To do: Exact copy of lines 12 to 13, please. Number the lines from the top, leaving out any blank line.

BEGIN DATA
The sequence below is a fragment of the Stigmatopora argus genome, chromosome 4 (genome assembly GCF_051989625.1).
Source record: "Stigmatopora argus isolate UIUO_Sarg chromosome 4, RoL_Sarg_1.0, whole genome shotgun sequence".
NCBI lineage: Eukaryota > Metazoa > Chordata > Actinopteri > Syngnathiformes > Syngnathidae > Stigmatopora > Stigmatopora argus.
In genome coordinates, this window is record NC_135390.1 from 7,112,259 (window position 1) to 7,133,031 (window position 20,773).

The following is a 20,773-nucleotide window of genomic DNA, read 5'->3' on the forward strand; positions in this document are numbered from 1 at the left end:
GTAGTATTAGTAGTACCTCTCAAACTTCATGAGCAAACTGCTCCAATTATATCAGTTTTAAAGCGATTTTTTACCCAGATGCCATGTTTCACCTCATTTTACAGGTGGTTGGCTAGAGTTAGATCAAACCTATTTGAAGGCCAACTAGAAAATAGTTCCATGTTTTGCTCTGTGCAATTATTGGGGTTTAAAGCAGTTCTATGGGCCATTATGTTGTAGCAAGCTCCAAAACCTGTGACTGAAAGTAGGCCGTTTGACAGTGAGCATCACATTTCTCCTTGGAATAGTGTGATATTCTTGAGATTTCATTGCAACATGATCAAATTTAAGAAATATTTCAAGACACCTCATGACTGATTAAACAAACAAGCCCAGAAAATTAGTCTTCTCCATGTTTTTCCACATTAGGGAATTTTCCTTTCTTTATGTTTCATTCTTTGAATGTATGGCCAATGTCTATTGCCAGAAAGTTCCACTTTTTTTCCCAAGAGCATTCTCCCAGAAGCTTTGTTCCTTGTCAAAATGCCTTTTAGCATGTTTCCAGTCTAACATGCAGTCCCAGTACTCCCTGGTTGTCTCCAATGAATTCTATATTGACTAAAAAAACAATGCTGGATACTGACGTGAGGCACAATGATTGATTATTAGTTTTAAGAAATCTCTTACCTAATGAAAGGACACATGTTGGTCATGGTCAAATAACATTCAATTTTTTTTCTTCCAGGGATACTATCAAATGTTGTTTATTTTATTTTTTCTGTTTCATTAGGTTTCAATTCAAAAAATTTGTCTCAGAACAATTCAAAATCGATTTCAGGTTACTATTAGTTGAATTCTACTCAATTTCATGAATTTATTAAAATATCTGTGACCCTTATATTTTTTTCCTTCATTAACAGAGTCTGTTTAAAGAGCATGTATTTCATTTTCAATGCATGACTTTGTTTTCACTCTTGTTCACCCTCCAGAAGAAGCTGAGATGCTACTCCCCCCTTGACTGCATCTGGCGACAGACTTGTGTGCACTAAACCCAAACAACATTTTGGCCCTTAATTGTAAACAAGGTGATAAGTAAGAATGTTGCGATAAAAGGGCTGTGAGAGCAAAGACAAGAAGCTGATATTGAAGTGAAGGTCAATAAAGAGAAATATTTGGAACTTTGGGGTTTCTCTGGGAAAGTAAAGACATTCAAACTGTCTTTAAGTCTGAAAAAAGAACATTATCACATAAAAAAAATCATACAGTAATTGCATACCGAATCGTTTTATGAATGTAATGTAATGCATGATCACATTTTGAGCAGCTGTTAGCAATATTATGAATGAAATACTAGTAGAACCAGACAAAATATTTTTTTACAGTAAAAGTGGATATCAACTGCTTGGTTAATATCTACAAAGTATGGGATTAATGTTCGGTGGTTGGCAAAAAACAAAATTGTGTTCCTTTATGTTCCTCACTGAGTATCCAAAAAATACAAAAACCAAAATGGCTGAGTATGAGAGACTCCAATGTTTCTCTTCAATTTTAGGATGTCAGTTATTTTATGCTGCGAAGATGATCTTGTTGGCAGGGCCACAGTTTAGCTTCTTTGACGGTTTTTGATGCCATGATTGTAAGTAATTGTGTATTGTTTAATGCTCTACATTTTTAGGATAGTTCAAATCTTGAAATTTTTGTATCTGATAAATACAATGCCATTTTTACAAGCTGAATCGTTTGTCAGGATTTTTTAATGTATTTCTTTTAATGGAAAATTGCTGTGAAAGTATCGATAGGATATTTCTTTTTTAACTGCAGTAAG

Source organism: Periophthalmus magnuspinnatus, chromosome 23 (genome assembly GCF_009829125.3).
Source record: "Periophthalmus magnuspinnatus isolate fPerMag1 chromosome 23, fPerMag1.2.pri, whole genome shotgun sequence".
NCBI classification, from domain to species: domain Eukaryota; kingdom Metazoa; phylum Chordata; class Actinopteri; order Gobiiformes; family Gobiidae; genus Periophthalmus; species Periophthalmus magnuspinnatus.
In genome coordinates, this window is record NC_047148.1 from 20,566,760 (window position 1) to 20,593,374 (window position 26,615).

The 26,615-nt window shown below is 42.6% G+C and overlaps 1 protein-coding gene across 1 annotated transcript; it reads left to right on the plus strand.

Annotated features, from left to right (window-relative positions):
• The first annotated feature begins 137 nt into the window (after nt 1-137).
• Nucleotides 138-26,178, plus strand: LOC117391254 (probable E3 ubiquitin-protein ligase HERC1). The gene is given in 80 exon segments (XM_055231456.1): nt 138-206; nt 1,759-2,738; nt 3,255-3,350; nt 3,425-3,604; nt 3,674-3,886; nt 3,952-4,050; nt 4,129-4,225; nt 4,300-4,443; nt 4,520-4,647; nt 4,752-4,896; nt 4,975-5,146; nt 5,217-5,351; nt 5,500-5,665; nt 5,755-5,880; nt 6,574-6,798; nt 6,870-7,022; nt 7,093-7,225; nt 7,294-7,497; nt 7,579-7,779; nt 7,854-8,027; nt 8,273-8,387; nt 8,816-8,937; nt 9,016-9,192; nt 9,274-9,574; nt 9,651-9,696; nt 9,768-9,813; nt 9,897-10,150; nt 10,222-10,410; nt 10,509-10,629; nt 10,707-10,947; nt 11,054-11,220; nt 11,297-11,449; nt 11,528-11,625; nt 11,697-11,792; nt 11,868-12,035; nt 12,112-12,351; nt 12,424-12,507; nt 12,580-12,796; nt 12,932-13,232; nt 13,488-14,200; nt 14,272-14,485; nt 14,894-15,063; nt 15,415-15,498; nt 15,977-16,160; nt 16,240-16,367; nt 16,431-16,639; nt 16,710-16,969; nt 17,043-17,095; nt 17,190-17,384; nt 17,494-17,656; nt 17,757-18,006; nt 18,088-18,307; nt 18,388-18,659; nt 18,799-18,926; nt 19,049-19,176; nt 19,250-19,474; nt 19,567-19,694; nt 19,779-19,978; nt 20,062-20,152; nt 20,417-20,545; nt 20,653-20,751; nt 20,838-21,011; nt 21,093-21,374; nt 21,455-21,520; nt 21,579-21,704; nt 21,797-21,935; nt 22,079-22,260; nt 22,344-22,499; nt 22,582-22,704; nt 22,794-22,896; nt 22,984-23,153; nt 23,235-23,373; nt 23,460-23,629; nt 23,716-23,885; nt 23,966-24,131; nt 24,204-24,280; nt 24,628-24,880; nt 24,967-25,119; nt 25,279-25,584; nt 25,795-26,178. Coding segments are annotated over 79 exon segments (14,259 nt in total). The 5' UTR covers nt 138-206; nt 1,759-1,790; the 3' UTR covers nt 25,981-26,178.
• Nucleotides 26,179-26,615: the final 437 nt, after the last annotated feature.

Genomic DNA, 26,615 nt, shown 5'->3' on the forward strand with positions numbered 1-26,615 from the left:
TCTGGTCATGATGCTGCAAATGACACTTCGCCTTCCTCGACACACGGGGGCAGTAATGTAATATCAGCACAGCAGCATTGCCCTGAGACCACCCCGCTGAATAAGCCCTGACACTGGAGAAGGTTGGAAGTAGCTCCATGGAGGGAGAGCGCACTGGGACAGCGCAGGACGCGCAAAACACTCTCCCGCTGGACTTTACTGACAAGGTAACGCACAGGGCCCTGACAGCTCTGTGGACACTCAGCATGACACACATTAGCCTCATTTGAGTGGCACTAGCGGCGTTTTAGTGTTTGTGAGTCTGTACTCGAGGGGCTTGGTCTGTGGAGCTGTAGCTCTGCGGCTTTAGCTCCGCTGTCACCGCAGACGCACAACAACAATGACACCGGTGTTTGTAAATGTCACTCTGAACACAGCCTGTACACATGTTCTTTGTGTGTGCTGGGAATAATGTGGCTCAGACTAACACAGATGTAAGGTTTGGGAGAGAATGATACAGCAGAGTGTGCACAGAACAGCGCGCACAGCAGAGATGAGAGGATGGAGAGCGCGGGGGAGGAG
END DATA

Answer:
Annotated features, from left to right (window-relative positions):
• The first annotated feature begins 137 nt into the window (after nt 1-137).